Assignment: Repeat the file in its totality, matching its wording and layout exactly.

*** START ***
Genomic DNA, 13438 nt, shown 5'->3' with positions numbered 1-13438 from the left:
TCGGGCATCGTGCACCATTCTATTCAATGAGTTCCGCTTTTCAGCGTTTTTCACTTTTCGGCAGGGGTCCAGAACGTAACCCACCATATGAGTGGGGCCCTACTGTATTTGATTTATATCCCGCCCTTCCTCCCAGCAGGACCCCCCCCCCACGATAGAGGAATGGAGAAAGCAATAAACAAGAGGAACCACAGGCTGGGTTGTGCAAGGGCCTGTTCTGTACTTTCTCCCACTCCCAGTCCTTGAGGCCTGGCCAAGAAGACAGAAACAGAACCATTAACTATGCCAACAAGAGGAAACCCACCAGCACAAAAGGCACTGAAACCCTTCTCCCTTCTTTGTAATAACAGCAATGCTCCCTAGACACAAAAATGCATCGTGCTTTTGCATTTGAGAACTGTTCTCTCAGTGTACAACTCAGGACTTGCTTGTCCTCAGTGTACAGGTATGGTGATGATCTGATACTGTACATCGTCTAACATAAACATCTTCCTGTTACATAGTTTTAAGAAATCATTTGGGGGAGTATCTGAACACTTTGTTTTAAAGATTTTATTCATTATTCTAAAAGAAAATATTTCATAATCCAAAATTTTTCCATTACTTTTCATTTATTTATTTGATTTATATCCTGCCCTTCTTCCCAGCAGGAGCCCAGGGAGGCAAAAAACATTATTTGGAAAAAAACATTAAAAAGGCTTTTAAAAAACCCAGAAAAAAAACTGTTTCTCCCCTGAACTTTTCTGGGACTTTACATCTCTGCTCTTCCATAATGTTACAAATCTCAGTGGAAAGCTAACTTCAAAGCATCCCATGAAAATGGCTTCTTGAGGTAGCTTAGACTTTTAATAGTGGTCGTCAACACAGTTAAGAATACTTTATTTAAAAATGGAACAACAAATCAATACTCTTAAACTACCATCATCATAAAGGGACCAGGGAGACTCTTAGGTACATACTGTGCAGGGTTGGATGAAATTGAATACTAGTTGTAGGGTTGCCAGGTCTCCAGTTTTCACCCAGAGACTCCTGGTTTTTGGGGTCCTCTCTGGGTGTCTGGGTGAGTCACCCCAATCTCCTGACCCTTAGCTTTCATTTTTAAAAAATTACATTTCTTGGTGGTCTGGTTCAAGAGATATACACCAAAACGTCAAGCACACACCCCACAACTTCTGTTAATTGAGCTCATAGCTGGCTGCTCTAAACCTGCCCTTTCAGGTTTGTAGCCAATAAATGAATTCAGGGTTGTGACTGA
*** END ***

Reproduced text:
Genomic DNA, 13438 nt, shown 5'->3' with positions numbered 1-13438 from the left:
TCGGGCATCGTGCACCATTCTATTCAATGAGTTCCGCTTTTCAGCGTTTTTCACTTTTCGGCAGGGGTCCAGAACGTAACCCACCATATGAGTGGGGCCCTACTGTATTTGATTTATATCCCGCCCTTCCTCCCAGCAGGACCCCCCCCCCACGATAGAGGAATGGAGAAAGCAATAAACAAGAGGAACCACAGGCTGGGTTGTGCAAGGGCCTGTTCTGTACTTTCTCCCACTCCCAGTCCTTGAGGCCTGGCCAAGAAGACAGAAACAGAACCATTAACTATGCCAACAAGAGGAAACCCACCAGCACAAAAGGCACTGAAACCCTTCTCCCTTCTTTGTAATAACAGCAATGCTCCCTAGACACAAAAATGCATCGTGCTTTTGCATTTGAGAACTGTTCTCTCAGTGTACAACTCAGGACTTGCTTGTCCTCAGTGTACAGGTATGGTGATGATCTGATACTGTACATCGTCTAACATAAACATCTTCCTGTTACATAGTTTTAAGAAATCATTTGGGGGAGTATCTGAACACTTTGTTTTAAAGATTTTATTCATTATTCTAAAAGAAAATATTTCATAATCCAAAATTTTTCCATTACTTTTCATTTATTTATTTGATTTATATCCTGCCCTTCTTCCCAGCAGGAGCCCAGGGAGGCAAAAAACATTATTTGGAAAAAAACATTAAAAAGGCTTTTAAAAAACCCAGAAAAAAAACTGTTTCTCCCCTGAACTTTTCTGGGACTTTACATCTCTGCTCTTCCATAATGTTACAAATCTCAGTGGAAAGCTAACTTCAAAGCATCCCATGAAAATGGCTTCTTGAGGTAGCTTAGACTTTTAATAGTGGTCGTCAACACAGTTAAGAATACTTTATTTAAAAATGGAACAACAAATCAATACTCTTAAACTACCATCATCATAAAGGGACCAGGGAGACTCTTAGGTACATACTGTGCAGGGTTGGATGAAATTGAATACTAGTTGTAGGGTTGCCAGGTCTCCAGTTTTCACCCAGAGACTCCTGGTTTTTGGGGTCCTCTCTGGGTGTCTGGGTGAGTCACCCCAATCTCCTGACCCTTAGCTTTCATTTTTAAAAAATTACATTTCTTGGTGGTCTGGTTCAAGAGATATACACCAAAACGTCAAGCACACACCCCACAACTTCTGTTAATTGAGCTCATAGCTGGCTGCTCTAAACCTGCCCTTTCAGGTTTGTAGCCAATAAATGAATTCAGGGTTGTGACTGA